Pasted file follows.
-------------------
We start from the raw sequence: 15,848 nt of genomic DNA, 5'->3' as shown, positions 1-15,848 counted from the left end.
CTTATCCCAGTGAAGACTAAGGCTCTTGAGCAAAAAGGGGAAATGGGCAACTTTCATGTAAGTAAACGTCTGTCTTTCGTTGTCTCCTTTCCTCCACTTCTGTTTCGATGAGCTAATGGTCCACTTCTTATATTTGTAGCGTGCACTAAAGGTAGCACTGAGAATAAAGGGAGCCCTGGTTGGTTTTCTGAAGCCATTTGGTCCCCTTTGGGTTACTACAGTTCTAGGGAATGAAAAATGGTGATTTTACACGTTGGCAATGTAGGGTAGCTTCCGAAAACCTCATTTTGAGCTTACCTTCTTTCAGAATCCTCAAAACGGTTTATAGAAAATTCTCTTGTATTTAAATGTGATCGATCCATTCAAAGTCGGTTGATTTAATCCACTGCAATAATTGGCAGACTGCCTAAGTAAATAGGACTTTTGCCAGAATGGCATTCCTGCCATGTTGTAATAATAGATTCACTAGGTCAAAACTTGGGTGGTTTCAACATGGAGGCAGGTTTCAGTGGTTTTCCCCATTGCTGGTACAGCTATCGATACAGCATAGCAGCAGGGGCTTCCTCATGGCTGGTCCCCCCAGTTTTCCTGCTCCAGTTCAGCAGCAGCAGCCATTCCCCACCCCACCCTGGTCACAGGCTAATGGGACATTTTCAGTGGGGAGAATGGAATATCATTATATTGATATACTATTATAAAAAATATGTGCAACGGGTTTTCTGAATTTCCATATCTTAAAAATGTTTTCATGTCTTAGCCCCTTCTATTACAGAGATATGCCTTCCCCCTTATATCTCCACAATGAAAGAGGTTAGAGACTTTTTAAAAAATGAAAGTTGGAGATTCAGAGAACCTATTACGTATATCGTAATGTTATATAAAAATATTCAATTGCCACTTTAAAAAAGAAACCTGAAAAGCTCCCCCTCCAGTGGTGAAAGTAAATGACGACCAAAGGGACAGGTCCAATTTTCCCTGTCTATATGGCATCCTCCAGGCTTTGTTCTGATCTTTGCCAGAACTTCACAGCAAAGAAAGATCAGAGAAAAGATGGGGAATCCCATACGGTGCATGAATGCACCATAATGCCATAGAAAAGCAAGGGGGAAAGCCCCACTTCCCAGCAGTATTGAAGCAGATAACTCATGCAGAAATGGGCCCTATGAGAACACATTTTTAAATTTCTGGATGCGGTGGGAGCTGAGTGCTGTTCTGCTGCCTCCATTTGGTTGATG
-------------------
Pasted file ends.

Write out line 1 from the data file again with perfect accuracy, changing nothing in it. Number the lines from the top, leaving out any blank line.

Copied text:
We start from the raw sequence: 15,848 nt of genomic DNA, 5'->3' as shown, positions 1-15,848 counted from the left end.